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The Popol Vuh: A New English Version, translated from K’iche’ by Michael Bazzett

Susan Gillespie

Abstract


Popol Vuh (Popol Wuj), a K’iche’ Maya epic, is widely judged as the finest piece of native American literature. Written between 1554 and 1558 in the Spanish-introduced alphabet, it recounts in vivid detail the origins of the cosmos and the history of the K’iche’ people of highland Guatemala. The story opens with the lifting of the earth out of the sea, followed by several attempts by primordial gods to generate creatures to venerate them. The first three tries are failures, including making humans out of mud and wood. Then monstrous beings introduce chaos and are destroyed at the hands of two young tricksters named Hunahpu and Xbalanque. Their exploits comprise much of the narrative, including a trip to the Underworld (Xibalba) to play ball with the Lords of Death. The boys’ defeat of Xibalba allows for the creation of true humans out of maize, after which they ascend into the sky as sun and moon. Popularly referred to as Hero Twins, they are comparable to similar characters in North and South American folklore.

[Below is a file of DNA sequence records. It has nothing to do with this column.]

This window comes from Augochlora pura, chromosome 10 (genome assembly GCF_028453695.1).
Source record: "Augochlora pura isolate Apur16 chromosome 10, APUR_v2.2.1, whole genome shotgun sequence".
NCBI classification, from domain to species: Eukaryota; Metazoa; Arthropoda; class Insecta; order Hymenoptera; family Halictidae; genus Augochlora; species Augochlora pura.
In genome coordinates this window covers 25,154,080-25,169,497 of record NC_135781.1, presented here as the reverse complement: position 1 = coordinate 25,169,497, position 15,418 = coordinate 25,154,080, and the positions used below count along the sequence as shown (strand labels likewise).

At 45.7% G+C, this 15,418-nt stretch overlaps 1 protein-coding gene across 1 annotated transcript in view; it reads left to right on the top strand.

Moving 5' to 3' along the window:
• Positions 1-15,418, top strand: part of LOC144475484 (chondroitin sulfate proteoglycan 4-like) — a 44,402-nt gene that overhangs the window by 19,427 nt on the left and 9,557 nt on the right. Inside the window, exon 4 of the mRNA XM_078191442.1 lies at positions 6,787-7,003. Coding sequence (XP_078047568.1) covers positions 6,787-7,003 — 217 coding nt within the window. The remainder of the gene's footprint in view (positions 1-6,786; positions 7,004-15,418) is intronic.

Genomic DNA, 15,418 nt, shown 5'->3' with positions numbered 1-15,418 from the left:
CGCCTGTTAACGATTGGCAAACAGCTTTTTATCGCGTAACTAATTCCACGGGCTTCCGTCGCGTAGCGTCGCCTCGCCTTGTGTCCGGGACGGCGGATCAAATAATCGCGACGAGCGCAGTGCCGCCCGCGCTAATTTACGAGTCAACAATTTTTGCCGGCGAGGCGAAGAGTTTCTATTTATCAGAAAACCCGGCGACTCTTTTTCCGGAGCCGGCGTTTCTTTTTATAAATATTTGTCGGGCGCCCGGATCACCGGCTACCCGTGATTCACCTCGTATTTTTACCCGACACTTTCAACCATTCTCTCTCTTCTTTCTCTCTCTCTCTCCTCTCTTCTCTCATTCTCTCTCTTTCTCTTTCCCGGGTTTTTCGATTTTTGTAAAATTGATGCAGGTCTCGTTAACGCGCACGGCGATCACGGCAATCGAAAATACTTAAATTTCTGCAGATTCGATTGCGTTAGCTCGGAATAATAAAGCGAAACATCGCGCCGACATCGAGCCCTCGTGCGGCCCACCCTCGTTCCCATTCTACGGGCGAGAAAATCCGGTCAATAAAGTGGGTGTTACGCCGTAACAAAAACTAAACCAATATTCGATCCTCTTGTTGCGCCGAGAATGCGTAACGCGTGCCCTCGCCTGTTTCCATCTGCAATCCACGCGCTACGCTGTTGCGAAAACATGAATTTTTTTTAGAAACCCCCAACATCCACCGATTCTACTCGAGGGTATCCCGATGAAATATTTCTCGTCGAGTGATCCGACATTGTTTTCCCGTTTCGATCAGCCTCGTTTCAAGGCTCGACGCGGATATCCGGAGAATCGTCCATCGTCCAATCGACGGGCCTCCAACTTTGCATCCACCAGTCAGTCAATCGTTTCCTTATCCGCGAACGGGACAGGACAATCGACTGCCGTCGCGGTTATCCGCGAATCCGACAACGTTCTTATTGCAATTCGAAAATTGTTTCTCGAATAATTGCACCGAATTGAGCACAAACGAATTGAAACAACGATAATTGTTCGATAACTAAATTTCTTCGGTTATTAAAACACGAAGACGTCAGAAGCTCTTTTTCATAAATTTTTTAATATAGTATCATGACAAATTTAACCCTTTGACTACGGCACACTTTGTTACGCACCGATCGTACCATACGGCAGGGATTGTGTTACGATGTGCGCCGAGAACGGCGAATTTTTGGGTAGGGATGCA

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DOI: http://dx.doi.org/10.5744/delos.2019.1028